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Contrast enhancement imaging in coronary arteries in patients with systemic lupus erythematosus
© Puntmann et al; licensee BioMed Central Ltd. 2012
Published: 1 February 2012
Patients with SLE suffer from accelerated atherosclerosis due to systemic inflammation. We examined subclinical coronary artery involvement in patients with systemic lupus erythematous (SLE) by contrast enhanced inversion recovery (CE-IR) coronary magnetic resonance imaging.
Vessel wall inflammation plays a key role in the initiation and progression of atherosclerosis, from endothelial injury to remodeling and plaque formation. Cardiovascular (CV) magnetic resonance (CMR) provides noninvasive visualization and characterization of arterial remodeling both in the great vessels, and also the coronary arteries. Contrast-enhanced inversion-recovery (CE-IR) prepared coronary imaging allows detection of vessel wall enhancement by visualization of contrast agent uptake. We examined subclinical coronary artery involvement in patients with systemic lupus erythematous (SLE) by contrast enhanced inversion recovery (CE-IR) coronary magnetic resonance imaging.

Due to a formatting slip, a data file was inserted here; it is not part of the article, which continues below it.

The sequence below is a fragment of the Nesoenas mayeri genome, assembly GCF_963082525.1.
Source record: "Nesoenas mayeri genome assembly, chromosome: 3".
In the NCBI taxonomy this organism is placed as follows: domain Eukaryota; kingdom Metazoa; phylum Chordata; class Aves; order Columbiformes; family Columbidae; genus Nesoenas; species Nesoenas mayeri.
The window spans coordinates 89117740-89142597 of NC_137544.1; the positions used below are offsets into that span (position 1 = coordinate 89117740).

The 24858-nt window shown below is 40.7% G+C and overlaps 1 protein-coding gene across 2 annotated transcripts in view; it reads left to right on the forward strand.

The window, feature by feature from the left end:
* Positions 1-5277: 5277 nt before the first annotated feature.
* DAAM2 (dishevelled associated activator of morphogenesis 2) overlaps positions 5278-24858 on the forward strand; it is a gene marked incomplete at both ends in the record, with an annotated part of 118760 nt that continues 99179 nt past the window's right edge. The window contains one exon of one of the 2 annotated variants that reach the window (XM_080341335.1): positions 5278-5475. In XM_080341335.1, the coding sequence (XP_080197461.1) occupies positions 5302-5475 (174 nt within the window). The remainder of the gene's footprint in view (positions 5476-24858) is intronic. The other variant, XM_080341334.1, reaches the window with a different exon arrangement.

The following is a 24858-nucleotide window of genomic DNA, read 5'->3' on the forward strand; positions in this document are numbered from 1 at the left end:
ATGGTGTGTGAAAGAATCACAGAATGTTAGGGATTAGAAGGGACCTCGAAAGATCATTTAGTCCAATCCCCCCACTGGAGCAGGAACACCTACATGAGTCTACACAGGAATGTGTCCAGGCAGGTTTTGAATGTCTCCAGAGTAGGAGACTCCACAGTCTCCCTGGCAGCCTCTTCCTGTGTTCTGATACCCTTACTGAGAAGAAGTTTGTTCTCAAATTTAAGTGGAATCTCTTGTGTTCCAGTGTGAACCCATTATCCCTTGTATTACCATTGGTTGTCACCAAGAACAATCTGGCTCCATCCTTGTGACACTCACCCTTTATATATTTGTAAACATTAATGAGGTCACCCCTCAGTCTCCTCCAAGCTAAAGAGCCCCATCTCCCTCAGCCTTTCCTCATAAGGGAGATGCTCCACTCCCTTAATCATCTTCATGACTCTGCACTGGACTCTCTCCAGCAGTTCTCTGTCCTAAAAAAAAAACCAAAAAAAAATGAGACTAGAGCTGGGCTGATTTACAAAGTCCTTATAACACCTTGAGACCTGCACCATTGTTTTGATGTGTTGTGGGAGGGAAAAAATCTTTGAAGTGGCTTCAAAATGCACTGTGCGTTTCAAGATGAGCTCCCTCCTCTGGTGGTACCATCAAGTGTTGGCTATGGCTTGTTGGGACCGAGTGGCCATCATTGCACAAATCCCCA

In 19 SLE patients in stable remission (male, n=4), we performed CE-IR magnetic resonance coronary imaging 40 minutes after administration of gadolinium contrast agents. Contrast-to-noise ratio (CNR) within the coronary artery and ascending aortic vessel wall was quantified and compared to age and gender-matched apparently healthy controls (n=9).
Results. There was a significant increase in mean coronary CNR in SLE patients (SLE vs. controls: 7.7±2 vs. 3.9±0.9, p<0.01). CNR within aortic wall was significantly raised in the SLE group (11.2±2.4 vs. 6.8± 1.9, p=0.008). In SLE patients, coronary CNR correlated with history of antiphospholipid syndrome (APS) (r=0.73, p=0.003), duration of disease (r=0.63, p=0.04) and ESR (r=0.54, p=0.04). In the SLE group, multivariate linear regression identified APS as independent predictor of coronary CNR (R2=0.26, F=11.2, p<0.001), whereas systolic blood pressure showed association with aortic CNR (R2=0.23 F=5.4, p=0.01). ROC analysis to discriminate healthy controls from the SLE group by increased coronary CNR revealed an optimal cut-off of 5.2 with 100% sensitivity and specificity.
Our study for the first time demonstrates subclinical coronary artery involvement in patients with SLE and history of systemic inflammation. These findings are associated with markers of inflammation, more aggressive subtype and duration of disease, but are independent of traditional CV risk factors.
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